5. Wind and solar. “Attractive long run economics, plus the important role that renewables will need to play in the decarbonisation of the world economy, promise a sustained high growth path for wind and solar… Fast growing and copper hungry - that makes the wind and solar revolution a worthy conclusion to our catalogue of reasons to like copper.

You could argue that BHP is biased to like copper…but you can equally argue that major miners have to look way ahead if they want the decisions they make today to benefit the company tomorrow. Mining is a long-play game and BHP is confident that copper is a key commodity for its success over the coming decades.

I happen to agree!

Uranium’s Big Players Are Shaping The Game

Rather than sit around and complain about low uranium prices, the world’s uranium producers are doing something about it.

On Monday Kazatomprom announced that it will reduce uranium production by 20% over the next three years. The Kazakhstan national uranium company is the largest uranium producer in the world; a 20% cut would erase 11,000 tonnes of annual uranium output.

The immediate impact: in 2018 Kazatomprom will produce 10.4 million lbs. less uranium than previously planned, which represents a 7.5% cut to global output. A year ago Kazatomprom made its first production cut, reducing output by 10%, but that only erased 5 million lbs. of U3O8. The 2018 cut is twice as large.

And it comes just weeks after Cameco suspended operations at McArthur River for 10 months, which removes another 12 to 15 million lbs. of output.

Do the two moves fix the market? No, but they really help. With Japan still running only a handful of reactors the nuclear fuel market is still well supplied for the next few years. Stockpiles are large and there is lots of excess sloshing around in the spot market.

However, nuclear utilities need to lock up uranium supplies years in advance, because it takes almost a year to turn yellowcake into nuclear fuel rods and because running out of nuclear fuel is not an option (reactors melt down without enough fuel).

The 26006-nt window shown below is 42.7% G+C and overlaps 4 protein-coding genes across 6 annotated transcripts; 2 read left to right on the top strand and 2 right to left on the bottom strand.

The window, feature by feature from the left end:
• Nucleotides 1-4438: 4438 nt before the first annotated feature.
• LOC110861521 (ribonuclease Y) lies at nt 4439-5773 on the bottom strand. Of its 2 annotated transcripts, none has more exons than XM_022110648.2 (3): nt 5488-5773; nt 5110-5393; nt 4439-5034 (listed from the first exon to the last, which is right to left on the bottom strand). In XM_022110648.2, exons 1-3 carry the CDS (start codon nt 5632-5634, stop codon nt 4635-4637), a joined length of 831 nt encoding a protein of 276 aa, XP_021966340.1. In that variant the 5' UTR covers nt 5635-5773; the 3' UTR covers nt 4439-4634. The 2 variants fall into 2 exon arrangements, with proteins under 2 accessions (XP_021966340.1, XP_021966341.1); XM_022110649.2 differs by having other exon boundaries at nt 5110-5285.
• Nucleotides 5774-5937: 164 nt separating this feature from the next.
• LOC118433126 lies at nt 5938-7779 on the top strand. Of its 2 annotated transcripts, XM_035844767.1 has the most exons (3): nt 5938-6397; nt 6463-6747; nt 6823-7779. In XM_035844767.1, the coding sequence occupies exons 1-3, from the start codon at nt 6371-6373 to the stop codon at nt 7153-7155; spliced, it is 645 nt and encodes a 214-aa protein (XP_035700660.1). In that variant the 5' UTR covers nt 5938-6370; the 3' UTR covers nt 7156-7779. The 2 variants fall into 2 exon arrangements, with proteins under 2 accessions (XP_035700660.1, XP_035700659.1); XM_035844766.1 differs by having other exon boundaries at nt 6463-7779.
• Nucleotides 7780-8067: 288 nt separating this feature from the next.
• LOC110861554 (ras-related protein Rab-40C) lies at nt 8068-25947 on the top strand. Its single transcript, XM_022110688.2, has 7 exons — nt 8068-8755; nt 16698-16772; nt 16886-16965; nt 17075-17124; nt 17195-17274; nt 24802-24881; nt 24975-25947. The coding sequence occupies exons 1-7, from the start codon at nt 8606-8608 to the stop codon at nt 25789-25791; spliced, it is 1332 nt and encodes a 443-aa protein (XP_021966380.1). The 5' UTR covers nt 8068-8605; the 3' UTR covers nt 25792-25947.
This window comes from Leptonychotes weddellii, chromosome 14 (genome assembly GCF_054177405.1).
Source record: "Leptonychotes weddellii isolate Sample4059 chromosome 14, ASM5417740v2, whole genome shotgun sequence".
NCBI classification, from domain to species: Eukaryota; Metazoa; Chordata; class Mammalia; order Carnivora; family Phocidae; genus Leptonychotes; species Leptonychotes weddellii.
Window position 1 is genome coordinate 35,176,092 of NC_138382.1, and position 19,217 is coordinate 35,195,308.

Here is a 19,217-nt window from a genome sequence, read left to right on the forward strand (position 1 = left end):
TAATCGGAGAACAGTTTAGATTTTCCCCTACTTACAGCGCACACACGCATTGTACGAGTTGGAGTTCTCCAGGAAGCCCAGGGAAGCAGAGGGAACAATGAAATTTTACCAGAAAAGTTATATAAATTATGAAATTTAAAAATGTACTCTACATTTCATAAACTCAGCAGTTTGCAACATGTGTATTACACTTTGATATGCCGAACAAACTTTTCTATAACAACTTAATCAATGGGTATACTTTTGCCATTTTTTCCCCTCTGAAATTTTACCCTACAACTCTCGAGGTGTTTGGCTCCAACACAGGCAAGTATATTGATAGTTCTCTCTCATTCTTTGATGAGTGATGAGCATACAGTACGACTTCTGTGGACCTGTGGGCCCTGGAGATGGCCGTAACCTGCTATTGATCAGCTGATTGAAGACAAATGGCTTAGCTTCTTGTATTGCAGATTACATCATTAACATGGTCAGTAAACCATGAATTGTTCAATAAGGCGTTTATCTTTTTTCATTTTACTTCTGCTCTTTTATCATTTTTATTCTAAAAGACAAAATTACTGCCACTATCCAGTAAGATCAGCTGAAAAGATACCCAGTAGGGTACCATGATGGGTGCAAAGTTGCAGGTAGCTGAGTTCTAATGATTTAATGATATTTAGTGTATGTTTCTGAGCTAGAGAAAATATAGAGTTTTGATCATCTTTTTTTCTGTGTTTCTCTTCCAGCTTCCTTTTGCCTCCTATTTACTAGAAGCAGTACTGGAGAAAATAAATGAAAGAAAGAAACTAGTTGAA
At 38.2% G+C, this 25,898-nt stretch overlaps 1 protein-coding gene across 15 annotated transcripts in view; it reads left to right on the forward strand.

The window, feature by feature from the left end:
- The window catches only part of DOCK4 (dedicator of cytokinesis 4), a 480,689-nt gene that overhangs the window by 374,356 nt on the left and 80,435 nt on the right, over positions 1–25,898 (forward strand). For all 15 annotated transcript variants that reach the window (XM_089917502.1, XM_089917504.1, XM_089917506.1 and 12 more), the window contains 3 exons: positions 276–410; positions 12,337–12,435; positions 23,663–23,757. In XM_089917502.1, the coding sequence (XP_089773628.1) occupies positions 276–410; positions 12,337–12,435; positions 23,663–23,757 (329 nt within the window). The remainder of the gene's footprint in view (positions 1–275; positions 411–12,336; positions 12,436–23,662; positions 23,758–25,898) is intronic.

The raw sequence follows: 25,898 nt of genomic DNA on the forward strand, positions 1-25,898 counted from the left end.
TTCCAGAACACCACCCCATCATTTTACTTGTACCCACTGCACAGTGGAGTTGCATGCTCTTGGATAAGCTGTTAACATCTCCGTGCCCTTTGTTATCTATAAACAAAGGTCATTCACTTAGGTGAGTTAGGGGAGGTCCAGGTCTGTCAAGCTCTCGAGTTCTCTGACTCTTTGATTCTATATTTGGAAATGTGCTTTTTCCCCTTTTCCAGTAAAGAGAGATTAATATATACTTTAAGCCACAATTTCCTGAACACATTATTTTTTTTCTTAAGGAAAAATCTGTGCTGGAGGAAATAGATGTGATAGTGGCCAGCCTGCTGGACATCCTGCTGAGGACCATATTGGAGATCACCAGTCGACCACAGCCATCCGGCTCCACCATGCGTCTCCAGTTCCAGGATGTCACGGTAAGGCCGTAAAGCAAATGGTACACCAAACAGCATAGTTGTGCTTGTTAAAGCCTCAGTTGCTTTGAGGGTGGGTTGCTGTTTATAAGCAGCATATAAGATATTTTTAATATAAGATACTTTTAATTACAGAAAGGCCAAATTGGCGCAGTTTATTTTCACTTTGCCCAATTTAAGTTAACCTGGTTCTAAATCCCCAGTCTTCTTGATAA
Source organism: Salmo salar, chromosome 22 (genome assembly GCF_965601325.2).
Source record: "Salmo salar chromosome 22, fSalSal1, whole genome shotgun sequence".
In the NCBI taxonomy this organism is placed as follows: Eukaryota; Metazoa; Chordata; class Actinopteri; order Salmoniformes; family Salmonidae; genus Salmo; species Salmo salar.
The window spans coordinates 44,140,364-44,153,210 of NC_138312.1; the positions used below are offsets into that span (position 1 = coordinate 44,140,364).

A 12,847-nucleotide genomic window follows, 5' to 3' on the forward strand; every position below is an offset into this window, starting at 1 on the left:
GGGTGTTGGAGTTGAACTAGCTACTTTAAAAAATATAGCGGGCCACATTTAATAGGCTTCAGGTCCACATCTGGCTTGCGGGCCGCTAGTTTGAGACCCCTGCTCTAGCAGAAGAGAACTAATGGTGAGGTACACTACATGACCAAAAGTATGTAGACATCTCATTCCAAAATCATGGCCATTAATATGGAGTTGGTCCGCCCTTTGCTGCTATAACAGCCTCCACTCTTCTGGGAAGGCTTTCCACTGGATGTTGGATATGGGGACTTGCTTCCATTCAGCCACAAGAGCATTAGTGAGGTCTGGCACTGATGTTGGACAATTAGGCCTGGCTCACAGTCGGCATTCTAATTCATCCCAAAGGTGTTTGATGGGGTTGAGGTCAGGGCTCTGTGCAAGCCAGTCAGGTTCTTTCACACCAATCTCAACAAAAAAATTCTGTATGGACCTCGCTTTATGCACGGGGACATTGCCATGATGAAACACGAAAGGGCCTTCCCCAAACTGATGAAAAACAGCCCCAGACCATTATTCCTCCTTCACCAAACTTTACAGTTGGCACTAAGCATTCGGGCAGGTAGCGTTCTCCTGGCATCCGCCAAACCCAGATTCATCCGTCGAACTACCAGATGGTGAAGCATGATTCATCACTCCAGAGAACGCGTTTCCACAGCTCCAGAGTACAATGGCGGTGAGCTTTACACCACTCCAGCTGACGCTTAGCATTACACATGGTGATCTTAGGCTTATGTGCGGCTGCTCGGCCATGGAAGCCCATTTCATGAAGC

After taking Kazatomprom’s cuts into account, uranium supply and demand look pretty balanced in 2019 and 2020…but the market moves into deficit after that, as nuclear reactor builds across the world complete. Nuclear utilities are going to lock in new long-term contracts well before that deficit arrives, to secure their uranium needs.

“2019 and 2020 may have moderate surpluses after taking into account the Kazatomprom cuts; we believe fuel buyers will become increasingly nervous on security of supply beyond 2020 and be willing to have more serious discussions on higher prices for term contracts. Overall, this is in line with our view that the uranium market has long-term price upside as the current spot price is uneconomic.” --- RBC Capital Markets

Kazatomprom’s move inarguably brought the uranium bull market forward. The only question is: how much? Is now the time to buy?

Uranium stocks like to go on a run right alongside gold stocks at the start of the year. The questions to ask are:

  • Have uranium equities already made their seasonal gains? Most uranium stocks with advanced assets are up some 35% on the double whammy of the Cameco-Kazatomprom news.
  • Further gains will require the uranium price to lift significantly from here, and now. Is that about to happen?

As much as I want to believe that uranium is poised to start a serious run, I need to see clear evidence of a run – rather than just a reaction to news – before I will believe it.

A real uranium bull market will start when news breaks that nuclear utilities are signing new long-term supply contracts. We haven’t heard that yet and I will wait until I hear of precisely that before declaring a new uranium bull market.

Last year the uranium price and uranium stocks gained a bunch in January and February, following news of the first Kazatomprom cut. This year, my guess is that most of those gains have likely already happened.

Last year those gains fell off again; this year they may sustain better, given that the sector’s fundamentals are now much stronger, but as I said I won’t believe that we are in a uranium bull market until I hear of nuclear utilities signing new long-term contracts at strong prices.